“We want to help them not only by guaranteeing them food, blankets and medical treatment but also by promoting their general dignity,” Mgr Warda explains. “We wish to ‘help them help themselves’. The most pressing challenge is the emigration towards Turkey, Lebanon and Jordan, which are the first stopping places of a journey that often has even remoter final destinations. If we cannot totally stem the flow, at least we can try to contain it. Erbil is not their home-town but at least it’s not abroad. Europe and America seem to promise much when you imagine them from here but then those who do leave don’t know what exactly they really will find there. Maybe only closed doors and the road again.” A project that goes against the flow in order to protect the wealth of a human fabric that is as variegated as the Iraqi people’s is: “It may be easy for the West to welcome a hundred or a thousand refugees,” Patriarch Sako observes. “The real point is how to help those who want to remain in their homeland. Everyone is talking about democracy, reforms and change. But a new form of education is needed, first of all. One that eradicates the jihadist mentality right at the source. This is the only way that a future for Christians here is conceivable. And a secure future for the West, as well. The people who do not want Christians here have radical Islamization as their goal and you in the West do not know these people. You haven’t the faintest idea of what they are talking about when they speak.”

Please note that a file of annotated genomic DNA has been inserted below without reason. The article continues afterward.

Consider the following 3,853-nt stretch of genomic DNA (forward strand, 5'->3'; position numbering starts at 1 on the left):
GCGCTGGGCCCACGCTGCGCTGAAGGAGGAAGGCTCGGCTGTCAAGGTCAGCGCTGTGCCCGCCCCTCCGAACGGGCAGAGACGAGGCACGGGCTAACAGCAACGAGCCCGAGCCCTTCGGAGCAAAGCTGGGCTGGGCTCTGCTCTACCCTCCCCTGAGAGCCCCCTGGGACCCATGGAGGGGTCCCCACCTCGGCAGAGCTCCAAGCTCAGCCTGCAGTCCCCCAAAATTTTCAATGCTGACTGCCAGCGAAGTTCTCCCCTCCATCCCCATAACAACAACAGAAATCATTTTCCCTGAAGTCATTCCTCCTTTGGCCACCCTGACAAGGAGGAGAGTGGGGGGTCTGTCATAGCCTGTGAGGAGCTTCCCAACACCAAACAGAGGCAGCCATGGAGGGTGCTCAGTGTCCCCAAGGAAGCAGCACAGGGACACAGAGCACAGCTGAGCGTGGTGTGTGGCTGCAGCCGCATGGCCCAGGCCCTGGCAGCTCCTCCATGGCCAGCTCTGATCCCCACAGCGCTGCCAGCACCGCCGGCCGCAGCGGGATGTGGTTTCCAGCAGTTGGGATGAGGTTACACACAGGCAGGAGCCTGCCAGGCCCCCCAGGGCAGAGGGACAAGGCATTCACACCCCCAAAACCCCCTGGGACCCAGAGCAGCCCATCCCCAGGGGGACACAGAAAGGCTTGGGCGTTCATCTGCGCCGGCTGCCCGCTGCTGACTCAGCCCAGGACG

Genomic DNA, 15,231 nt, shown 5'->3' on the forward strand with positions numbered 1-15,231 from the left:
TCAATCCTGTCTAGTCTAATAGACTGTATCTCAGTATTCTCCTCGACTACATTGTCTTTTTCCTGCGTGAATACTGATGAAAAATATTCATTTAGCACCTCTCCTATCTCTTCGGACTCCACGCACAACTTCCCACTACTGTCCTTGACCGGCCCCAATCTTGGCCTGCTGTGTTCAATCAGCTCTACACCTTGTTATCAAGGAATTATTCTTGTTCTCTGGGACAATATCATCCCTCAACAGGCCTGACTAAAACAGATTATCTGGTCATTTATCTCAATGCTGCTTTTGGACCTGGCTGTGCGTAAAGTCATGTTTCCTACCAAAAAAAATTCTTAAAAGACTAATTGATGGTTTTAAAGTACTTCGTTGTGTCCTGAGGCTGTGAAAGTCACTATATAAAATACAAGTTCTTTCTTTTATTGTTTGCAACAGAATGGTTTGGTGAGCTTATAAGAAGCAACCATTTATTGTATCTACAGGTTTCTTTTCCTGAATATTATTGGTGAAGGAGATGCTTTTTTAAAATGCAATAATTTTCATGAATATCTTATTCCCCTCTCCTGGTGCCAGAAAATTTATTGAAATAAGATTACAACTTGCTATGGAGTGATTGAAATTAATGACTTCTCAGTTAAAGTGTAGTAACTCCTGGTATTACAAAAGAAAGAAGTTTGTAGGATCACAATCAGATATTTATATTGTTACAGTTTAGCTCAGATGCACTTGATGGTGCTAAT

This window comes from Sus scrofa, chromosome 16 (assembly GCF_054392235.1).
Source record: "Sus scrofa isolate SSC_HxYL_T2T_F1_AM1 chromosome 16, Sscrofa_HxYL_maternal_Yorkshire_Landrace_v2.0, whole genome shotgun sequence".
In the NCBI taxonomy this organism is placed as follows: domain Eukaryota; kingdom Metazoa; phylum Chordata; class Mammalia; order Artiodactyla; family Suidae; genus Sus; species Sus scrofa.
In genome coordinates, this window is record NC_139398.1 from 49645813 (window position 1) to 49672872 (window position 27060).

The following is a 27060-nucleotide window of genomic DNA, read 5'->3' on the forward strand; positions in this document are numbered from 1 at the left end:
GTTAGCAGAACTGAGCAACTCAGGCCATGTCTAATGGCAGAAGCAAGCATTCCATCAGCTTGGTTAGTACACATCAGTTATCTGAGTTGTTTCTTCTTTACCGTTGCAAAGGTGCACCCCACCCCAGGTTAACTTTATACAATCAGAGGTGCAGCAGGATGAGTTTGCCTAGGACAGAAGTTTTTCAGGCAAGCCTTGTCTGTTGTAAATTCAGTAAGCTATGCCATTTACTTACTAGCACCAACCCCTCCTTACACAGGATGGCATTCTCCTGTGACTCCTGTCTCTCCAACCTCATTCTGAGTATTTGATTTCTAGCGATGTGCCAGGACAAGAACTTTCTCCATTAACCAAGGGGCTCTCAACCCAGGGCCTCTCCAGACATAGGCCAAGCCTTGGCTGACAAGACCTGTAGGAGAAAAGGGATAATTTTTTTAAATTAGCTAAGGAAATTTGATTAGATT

Barefoot in the Mud



There is no room for illusion when one walks amongst the refugee tents and the provisional communal baths or talks to the children playing in the mud without shoes in the middle of winter. “Under the best-case scenario,” continues Mgr Warda, “even were the Islamic State to be defeated and its militiamen eliminated, what could those who dare to return to those villages actually find? Houses that have been destroyed, land full of mines and the fabric of mutual trust between inhabitants torn asunder, above all.”